What is the tail?
The tail is the posterior elongated part of a dog that extends beyond the trunk or main part of the body.
Where is the tail located?
The tail is located at the end of the vertebral column. In other words, it is the hind-most part of the backbone.
What is the general structure of the tail?
The canine tail usually consists of between six and 23 highly mobile vertebrae, largely enclosed by a versatile musculature making the various segments, especially the tip, capable of finely graded movements that lift the tail, move it from side to side, or draw it down toward the anus or between the hind legs. Part of the musculature is formed from muscles associated with the rectum, the anus and the pelvic diaphragm. The tail is served by four to seven paired nerves. These muscles have many tendons that insert from the fifth or sixth caudal vertebra then onto the next and so on to the end of the tail.
What are the functions of the tail?
You can tell a lot about what dogs are feeling by watching their tails. Dogs use their tails for communicating; they express happiness, aggression, stress and all of the emotions in between. By looking at the position and movement of the tail, you can usually tell what they are saying. When he wags his tail high and wags it back and forth, he’s usually feeling pretty good; when he is interested in something, his tail is horizontal to the ground; a tucked tail indicates the dog is frightened or submissive; when the tail goes from horizontal to upright and rigid, he is feeling threatened or challenged; and a tail that is low and wagging just slightly means your dog is feeling worried or insecure.
The tail has another vital role in communicating. Every time your dog moves his tail, it acts like a fan and spreads his natural scent around him. One of his most important odors comes from the anal glands, two sacs under the tail that contain a smelly liquid that is as unique among dogs as fingerprints are to us. Every time the dog wags his tail, the muscles around the anus contract and press on the glands, causing a release of the scent. A dominant dog that carries his tail high will release much more scent than a dog that holds his tail lower. Likewise, a frightened dog holds his tail between his legs to keep others from sniffing him, so he does not draw attention to himself.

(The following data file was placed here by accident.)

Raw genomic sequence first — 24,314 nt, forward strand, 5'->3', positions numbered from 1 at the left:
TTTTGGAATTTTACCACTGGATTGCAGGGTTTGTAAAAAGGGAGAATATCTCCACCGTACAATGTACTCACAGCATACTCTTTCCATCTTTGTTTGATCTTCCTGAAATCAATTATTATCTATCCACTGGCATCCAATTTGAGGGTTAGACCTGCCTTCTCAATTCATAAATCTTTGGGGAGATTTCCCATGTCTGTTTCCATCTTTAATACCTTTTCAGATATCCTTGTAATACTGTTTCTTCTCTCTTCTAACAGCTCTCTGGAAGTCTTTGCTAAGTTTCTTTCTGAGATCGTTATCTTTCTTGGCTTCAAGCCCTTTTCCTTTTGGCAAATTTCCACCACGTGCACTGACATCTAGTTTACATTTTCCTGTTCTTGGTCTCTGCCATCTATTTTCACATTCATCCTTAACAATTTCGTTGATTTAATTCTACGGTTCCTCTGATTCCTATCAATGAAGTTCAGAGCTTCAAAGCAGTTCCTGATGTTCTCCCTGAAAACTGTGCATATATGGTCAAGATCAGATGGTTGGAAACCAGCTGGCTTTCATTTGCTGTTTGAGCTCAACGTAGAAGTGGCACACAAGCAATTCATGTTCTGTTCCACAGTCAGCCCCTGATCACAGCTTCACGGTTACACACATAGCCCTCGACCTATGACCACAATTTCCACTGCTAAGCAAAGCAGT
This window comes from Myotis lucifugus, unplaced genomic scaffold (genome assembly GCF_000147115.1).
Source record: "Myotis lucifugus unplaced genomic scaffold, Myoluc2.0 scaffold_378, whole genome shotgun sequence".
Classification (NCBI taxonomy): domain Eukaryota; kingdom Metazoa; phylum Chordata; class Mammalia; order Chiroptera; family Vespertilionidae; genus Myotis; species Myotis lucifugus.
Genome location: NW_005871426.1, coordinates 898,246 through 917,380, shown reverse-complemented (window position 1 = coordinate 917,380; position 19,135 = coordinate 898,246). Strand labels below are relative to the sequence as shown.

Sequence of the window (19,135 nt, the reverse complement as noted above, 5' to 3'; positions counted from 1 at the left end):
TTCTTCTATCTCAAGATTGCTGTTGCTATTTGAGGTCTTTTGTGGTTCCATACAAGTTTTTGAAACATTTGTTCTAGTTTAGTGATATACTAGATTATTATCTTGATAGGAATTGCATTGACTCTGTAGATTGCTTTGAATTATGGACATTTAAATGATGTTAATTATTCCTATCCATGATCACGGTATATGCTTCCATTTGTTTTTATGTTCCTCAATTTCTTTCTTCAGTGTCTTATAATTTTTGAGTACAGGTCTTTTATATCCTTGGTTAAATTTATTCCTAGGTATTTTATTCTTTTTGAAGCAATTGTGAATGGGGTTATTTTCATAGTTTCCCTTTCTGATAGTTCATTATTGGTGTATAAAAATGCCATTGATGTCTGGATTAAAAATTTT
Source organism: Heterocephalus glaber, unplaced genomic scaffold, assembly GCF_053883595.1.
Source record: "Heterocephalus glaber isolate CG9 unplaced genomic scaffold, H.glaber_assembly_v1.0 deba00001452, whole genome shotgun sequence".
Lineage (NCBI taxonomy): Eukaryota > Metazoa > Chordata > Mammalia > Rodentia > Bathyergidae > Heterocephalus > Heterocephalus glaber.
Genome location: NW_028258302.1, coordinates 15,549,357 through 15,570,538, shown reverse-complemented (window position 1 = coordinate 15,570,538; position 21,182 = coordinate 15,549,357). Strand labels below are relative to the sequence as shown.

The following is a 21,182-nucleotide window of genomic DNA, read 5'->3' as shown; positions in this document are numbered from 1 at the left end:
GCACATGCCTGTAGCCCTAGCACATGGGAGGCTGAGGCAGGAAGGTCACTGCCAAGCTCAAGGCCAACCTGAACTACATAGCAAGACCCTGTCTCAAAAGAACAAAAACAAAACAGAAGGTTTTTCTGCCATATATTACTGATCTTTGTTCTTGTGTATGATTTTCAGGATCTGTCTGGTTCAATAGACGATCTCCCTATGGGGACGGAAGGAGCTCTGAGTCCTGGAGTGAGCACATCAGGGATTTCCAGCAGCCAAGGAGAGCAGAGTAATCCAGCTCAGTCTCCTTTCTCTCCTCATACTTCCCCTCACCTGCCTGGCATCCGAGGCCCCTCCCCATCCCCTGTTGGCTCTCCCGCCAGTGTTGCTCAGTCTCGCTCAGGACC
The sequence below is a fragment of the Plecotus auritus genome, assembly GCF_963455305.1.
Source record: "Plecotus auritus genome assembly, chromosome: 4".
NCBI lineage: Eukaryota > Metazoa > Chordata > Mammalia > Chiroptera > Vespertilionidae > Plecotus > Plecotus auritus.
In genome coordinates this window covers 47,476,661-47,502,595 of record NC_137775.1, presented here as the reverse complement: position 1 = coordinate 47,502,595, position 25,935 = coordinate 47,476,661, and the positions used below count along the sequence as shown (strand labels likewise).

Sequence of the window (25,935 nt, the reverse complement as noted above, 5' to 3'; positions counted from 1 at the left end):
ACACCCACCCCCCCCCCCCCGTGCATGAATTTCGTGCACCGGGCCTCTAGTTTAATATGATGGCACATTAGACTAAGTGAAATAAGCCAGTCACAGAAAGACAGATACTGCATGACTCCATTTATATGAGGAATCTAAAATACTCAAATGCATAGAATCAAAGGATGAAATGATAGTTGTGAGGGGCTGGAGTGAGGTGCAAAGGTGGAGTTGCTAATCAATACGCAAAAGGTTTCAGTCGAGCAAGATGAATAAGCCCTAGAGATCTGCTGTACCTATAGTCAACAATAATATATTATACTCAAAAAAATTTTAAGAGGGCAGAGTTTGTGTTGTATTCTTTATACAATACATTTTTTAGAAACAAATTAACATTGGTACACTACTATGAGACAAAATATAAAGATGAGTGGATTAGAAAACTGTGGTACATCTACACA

The tail is important as a means of counterbalance when the dog is carrying out complicated movements such as leaping, walking along narrow structures, or climbing. Dogs that run at great speeds usually have long thin tails in proportion to the rest of the body, and they use their tails as counterbalance when making turns. Their tails give them both agility and ability to turn quickly to keep up with their prey. Tail muscles are also important in stabilizing the vertebral column and supporting the action of the extensor muscles of the back as well as those of the croup and buttocks.
Some dogs also use their tails as rudders when swimming. Swimming dogs have tails that are thick, strong and very flexible, which helps them to move easily through the water and make quick turns.
Some dogs use their tails for insulation. Nordic breeds have brushy or plumed tails with long dense fur. When lying down they pull their tails over their faces to keep out the cold. They also use their tails as rudders when pulling a sled across the ice.
What are the common diseases of the tail?
Cauda equina syndrome
What types of diagnostic tests are used to evaluate the tail?
Various tests are used to diagnose disorders of the tail. These include:
- Radiographs (X-rays)
- Trichogram (microscopic exam of the hair)
- Skin scrapings
- Fungal culture
- Skin biopsy